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4. Bring your brand and cause forward through content and community activities
Companies today that position themselves around lifestyles and philosophies are not solely purveyors of products, but rather sellers of lifestyles and culture, becoming forums for commerce, content, and community. The content and community elements round out the brand and bring its meaning more to the fore, as well as make them stand out compared to traditional marketing approaches. Patagonia has long created content that keeps its outdoor and environmentalism forward and has dialed it up of late. For example, this year it released a catalog that had only four pages of featured product out of forty-two, instead focusing the issue on championing falconry and the work done to save birds of prey. To keep its community active and engaged on its platform, Etsy hosts a range of community events from craft meet-ups to sewing parties. The company also offers programs such as seller boot camps before the holiday season to educate their community on best business, merchandising, and marketing practices to further the sellers’ success. Warby Parker uses experiential marketing to build brand awareness and connection with potential buyers. Last year the company’s “Class Trip” experiential marketing program brought a school bus, renovated to look like a professor’s library, to cities around the country for customers to test out their eyewear and be a part of the brand.
5. Be accountable to your purpose and react to feedback
By committing to a cause, a brand sets a bar to which the broader community will hold you accountable. Be open to this feedback. In the past, Toms took some heat from people that didn’t believe its free shoes model was entirely positive, suggesting that it didn’t help the targeted communities in a way that was sustainable. Some label it corporate charity, rather than providing real solutions to solve poverty. The founder, Blake Mycoskie, has taken heed to these protests and finally admitted that the company could do better and more. It’s doubtful that the company’s intent was born from ill will, and Mycoskie is responding to address the feedback through new ventures, such as committing to build a shoe manufacturing plant in Haiti and launching a new coffee venture that will support water initiatives, critical to economies and community health.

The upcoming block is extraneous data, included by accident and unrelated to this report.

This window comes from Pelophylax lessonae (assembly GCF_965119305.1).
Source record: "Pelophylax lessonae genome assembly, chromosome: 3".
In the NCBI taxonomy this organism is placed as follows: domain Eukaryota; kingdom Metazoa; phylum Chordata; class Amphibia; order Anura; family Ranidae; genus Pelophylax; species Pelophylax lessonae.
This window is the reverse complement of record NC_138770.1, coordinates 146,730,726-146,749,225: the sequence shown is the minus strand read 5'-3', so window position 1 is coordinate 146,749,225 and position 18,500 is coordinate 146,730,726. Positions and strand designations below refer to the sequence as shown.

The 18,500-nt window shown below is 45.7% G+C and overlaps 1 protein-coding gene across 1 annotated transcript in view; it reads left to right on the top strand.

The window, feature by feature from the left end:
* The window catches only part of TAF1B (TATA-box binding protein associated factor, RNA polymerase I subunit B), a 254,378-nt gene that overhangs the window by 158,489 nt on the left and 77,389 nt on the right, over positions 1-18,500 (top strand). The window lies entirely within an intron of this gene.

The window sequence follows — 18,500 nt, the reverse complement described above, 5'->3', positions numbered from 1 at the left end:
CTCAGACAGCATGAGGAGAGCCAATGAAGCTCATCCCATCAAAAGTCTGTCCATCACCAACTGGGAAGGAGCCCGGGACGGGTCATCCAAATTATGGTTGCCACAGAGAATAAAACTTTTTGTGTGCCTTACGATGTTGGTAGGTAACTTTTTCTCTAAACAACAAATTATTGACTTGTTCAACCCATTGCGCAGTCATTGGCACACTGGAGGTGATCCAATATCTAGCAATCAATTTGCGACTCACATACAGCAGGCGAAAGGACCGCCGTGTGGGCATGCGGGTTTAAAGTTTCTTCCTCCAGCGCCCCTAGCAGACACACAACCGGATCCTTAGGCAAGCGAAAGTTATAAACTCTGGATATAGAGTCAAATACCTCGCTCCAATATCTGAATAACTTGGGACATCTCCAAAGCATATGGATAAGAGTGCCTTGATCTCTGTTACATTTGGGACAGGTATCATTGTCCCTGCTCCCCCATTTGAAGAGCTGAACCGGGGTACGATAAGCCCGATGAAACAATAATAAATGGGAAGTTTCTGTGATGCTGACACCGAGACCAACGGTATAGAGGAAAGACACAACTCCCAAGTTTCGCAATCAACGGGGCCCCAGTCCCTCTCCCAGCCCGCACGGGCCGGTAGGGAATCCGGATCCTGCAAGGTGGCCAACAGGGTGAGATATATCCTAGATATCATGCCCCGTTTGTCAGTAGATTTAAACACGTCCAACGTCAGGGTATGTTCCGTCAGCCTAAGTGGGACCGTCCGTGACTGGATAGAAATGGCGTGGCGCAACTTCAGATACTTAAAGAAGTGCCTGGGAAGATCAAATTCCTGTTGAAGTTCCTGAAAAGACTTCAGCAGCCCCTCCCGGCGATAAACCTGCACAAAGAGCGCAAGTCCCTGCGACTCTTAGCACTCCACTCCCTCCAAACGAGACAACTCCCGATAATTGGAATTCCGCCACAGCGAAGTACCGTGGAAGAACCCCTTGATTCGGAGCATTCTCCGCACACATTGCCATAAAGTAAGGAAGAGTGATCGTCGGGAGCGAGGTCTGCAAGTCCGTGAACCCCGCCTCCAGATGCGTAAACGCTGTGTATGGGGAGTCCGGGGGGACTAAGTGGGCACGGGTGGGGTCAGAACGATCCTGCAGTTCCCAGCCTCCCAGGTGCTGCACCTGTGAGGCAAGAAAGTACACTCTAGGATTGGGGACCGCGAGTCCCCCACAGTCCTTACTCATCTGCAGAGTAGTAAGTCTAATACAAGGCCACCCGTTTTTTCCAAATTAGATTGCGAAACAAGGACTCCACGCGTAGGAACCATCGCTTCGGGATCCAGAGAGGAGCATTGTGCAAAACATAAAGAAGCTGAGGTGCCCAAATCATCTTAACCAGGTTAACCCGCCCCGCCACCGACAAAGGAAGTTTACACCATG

Branding that encourages positive consumer behavior and serves our collective best interest is not evil. We all have needs and desires that products meet, and we buy them to address those needs. When we make those purchases, we have a choice of the brands we put in our cart. Companies that brand for good can tip the scale such that those purchases don’t need to be tinged with annoyance, frustration, or guilt. Branding for good can hopefully get us to a place where consumption actually has a positive halo.
Image: Kelley Bozarth